A NBC terrorist incident may occur as a local event with potentially profound national implications. In responding to a NBC incident, first responders must be able to provide critical resources within minutes to mitigate the effects of the incident. Since the ability of the local government to deal with the immediate effects of an incident is essential to the success of any NBC response, enhancing and maintaining the local capability with trained and adequately equipped responders is a key component of a viable national terrorism response capability.

While the assessment of the FRP and Federal capabilities found some deficiencies, it also identified several current capabilities being expanded to ensure a more viable national level NBC response capability. Current initiatives for supplementing existing plans, enhancing operational response capabilities, and increasing the availability of training are ongoing. These new efforts, coupled with ongoing preparedness efforts, will facilitate a better coordinated and more effective response by local, state, and Federal governments to the consequences of domestic NBC terrorist incidents.

3.2.4 DoD - February 1997

DoD, with the support of other Federal agencies, conducted a series of focus group meetings with first responders during February 1997. The findings and recommendations of the groups formed the basis of a comprehensive set of training performance objectives (Annex A). Based upon the focus group’s review, a training course development program was begun to modify existing training courses, and develop programs of instruction and instructional material.

3.2.5 DoD/DoE - April 1996

DoD and DoE, in consultation with FEMA, submitted a report to Congress in 1996 on current plans, resources, and capabilities to respond to a nuclear, radiological, biological, or chemical terrorist attack. The report covered consequence management plans and capabilities. Key points made were, first, there is a fundamental shift from the local or regional level of Federal involvement and decision-making authority to Washington, DC and the SECDEF’s personal involvement during a WMD domestic terrorist incident. Second, there are some highly trained personnel available and excellent capabilities in many consequence management organizations to respond to a domestic NBC disaster. Finally, first responders need training, equipment, and supplies, yet there are limited quantities of DoD combat supplies available for NBC contingencies.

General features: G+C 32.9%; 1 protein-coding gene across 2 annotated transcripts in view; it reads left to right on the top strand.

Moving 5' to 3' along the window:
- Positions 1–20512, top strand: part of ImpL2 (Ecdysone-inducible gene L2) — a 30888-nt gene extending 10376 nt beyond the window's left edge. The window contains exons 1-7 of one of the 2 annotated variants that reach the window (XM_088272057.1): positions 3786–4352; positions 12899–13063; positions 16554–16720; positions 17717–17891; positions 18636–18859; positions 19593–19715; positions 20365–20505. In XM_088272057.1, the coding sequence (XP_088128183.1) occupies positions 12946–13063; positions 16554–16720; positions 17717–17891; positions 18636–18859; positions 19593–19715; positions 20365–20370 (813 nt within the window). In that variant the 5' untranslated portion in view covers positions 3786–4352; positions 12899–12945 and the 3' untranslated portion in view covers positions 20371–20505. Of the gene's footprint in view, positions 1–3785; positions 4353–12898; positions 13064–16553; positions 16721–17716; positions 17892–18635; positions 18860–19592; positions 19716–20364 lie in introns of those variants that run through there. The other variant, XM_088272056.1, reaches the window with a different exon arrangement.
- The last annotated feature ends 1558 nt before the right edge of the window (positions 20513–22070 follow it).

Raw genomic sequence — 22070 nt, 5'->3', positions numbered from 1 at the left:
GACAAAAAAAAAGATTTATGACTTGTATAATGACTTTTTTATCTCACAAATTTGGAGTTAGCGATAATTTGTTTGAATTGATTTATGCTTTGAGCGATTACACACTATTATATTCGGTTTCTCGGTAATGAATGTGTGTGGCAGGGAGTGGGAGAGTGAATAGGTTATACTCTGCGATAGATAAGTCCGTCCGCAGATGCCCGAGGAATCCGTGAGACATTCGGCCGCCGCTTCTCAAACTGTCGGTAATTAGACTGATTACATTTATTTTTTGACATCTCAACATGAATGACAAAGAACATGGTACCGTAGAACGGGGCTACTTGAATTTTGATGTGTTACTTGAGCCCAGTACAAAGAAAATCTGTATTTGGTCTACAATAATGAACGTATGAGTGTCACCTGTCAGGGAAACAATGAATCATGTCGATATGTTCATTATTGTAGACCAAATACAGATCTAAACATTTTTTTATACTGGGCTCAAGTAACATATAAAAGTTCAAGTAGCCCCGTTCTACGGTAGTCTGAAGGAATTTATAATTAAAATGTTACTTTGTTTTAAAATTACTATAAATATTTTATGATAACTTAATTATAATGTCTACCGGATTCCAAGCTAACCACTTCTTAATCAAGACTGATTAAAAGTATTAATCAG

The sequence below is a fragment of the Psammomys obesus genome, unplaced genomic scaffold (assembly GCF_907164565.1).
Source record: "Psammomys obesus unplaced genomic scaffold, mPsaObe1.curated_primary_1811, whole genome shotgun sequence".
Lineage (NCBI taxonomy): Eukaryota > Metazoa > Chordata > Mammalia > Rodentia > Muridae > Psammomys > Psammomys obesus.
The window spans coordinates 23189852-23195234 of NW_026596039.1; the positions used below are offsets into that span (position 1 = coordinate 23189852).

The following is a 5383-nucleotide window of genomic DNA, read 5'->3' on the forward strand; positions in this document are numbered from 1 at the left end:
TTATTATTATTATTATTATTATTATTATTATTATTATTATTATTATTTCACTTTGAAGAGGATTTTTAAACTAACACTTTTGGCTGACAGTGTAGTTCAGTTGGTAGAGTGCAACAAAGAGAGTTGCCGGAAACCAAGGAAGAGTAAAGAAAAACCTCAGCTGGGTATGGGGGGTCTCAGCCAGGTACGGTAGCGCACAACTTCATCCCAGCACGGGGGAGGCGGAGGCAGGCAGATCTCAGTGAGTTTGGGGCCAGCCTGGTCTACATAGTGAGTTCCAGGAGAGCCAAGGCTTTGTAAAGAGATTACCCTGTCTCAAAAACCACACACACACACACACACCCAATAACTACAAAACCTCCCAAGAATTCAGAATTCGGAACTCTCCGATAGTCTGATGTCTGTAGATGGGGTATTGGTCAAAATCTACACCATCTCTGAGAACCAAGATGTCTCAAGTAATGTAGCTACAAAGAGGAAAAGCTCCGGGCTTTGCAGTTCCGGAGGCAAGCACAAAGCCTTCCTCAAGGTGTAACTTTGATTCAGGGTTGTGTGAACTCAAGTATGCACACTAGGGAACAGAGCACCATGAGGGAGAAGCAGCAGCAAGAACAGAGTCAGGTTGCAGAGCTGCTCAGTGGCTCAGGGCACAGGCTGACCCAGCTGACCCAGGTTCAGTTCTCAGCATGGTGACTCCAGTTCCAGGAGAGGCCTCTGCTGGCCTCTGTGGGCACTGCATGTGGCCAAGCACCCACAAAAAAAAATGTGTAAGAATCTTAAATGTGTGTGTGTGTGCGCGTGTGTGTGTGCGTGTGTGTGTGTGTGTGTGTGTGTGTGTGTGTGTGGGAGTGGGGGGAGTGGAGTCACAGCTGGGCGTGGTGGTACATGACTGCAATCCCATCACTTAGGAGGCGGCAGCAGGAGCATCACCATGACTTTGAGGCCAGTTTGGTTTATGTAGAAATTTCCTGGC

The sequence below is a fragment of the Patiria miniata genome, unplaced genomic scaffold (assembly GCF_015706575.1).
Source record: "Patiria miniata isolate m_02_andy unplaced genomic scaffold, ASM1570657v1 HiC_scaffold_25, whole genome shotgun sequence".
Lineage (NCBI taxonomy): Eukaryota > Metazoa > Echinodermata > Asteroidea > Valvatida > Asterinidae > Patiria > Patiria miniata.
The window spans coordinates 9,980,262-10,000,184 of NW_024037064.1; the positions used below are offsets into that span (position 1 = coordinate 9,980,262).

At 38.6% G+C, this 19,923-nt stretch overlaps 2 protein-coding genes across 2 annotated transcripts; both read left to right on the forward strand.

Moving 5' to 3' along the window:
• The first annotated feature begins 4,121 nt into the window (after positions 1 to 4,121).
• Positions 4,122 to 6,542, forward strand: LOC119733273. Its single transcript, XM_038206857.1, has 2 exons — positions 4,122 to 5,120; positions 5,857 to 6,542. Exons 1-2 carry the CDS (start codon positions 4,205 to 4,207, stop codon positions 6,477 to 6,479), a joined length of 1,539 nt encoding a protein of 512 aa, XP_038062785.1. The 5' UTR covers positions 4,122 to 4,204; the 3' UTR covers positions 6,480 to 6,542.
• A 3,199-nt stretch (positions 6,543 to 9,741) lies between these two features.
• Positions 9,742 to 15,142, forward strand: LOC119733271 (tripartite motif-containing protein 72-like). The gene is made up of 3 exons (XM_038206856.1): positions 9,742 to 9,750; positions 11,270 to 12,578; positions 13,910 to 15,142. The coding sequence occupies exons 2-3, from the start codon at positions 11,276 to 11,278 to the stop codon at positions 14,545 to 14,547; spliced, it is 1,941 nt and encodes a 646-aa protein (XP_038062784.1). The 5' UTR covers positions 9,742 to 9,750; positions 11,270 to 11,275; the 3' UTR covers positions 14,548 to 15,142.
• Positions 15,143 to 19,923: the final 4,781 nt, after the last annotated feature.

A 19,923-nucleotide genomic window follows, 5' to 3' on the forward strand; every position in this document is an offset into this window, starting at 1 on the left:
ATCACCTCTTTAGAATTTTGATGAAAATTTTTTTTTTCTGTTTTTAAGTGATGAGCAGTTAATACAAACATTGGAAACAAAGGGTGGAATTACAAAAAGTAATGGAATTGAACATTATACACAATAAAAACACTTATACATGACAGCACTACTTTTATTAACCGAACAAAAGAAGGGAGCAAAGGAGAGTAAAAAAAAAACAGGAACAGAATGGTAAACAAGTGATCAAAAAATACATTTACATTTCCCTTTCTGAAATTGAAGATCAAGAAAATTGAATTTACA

The shift in the level of involvement was due to recognizing the mass casualties, physical damage, and potential for civil disorder resulting from a WMD detonation. Simply stated, a terrorist use or potential use of a WMD is considered a vital threat to the national security of the United States.

The interagency community found that including consequence management experts from the very beginning of a crisis management response was absolutely essential for minimizing casualties, reducing public panic, and ensuring a rapid Federal response to state and local communities. The interagency counterterrorism community has also taken steps to include senior policy decision-makers for consequence management in their Washington deliberations on crisis management.

The FRP, involving 28 departments and agencies, provides a framework for response to most natural and manmade domestic civil emergencies. A recently published Terrorism Annex to the FRP, addresses how the various agencies, including DoD, would respond to a domestic NBC disaster. While DoD, DoE and other Federal agencies currently have some very highly trained and well equipped teams available to respond to such an event, NBC response personnel and equipment are limited compared to the potential threat. The Federal response community continues to work together to increase their capabilities but there is still much room for improvement.

This report recognizes that state and local authorities, as first responders, are in need of their own NBC equipment and supplies, and greater access to up-to-date NBC training. DoD has an inventory of combat supplies for NBC contingencies, but in many cases this equipment is not suitable for civilian use during a terrorist incident. Additionally, the use of DoD stockpiles of NBC supplies and materials for domestic emergencies will have a direct adverse impact on military readiness and force protection.

3.3 Summary

DoD has extensively used the findings of these studies and reports to formulate the Domestic Preparedness Program. The specific elements of the program are discussed in Section 5. The ongoing program of activities in FY 97 encompassing planning and guidance development, training and exercises, and capability enhancement involving Federal, state, and local governments will improve the current levels of preparedness and response.